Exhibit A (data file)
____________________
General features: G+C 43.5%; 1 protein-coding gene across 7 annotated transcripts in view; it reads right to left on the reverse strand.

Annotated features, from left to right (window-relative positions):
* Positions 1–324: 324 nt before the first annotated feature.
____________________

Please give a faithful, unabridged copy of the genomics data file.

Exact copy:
General features: G+C 43.5%; 1 protein-coding gene across 7 annotated transcripts in view; it reads right to left on the reverse strand.

Annotated features, from left to right (window-relative positions):
* Positions 1–324: 324 nt before the first annotated feature.